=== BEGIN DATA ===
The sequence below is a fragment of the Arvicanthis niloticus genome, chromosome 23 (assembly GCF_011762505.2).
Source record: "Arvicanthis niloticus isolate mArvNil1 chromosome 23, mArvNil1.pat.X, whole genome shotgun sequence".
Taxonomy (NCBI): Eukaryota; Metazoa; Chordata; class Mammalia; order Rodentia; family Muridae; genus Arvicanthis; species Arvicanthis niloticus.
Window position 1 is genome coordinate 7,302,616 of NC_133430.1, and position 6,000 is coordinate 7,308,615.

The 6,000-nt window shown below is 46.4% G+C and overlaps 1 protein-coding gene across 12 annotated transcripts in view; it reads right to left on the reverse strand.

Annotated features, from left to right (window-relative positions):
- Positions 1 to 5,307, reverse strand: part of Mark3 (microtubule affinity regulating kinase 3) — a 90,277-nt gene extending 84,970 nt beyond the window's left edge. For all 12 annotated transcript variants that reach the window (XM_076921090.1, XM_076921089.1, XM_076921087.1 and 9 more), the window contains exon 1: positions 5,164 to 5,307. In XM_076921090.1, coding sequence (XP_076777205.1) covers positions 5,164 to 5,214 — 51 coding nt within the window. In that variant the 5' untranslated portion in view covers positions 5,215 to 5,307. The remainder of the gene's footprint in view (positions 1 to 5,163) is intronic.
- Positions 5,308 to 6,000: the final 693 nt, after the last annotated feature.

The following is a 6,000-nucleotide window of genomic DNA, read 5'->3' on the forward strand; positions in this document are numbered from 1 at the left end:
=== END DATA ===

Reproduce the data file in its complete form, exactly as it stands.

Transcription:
The sequence below is a fragment of the Arvicanthis niloticus genome, chromosome 23 (assembly GCF_011762505.2).
Source record: "Arvicanthis niloticus isolate mArvNil1 chromosome 23, mArvNil1.pat.X, whole genome shotgun sequence".
Taxonomy (NCBI): Eukaryota; Metazoa; Chordata; class Mammalia; order Rodentia; family Muridae; genus Arvicanthis; species Arvicanthis niloticus.
Window position 1 is genome coordinate 7,302,616 of NC_133430.1, and position 6,000 is coordinate 7,308,615.

The 6,000-nt window shown below is 46.4% G+C and overlaps 1 protein-coding gene across 12 annotated transcripts in view; it reads right to left on the reverse strand.

Annotated features, from left to right (window-relative positions):
- Positions 1 to 5,307, reverse strand: part of Mark3 (microtubule affinity regulating kinase 3) — a 90,277-nt gene extending 84,970 nt beyond the window's left edge. For all 12 annotated transcript variants that reach the window (XM_076921090.1, XM_076921089.1, XM_076921087.1 and 9 more), the window contains exon 1: positions 5,164 to 5,307. In XM_076921090.1, coding sequence (XP_076777205.1) covers positions 5,164 to 5,214 — 51 coding nt within the window. In that variant the 5' untranslated portion in view covers positions 5,215 to 5,307. The remainder of the gene's footprint in view (positions 1 to 5,163) is intronic.
- Positions 5,308 to 6,000: the final 693 nt, after the last annotated feature.

The following is a 6,000-nucleotide window of genomic DNA, read 5'->3' on the forward strand; positions in this document are numbered from 1 at the left end: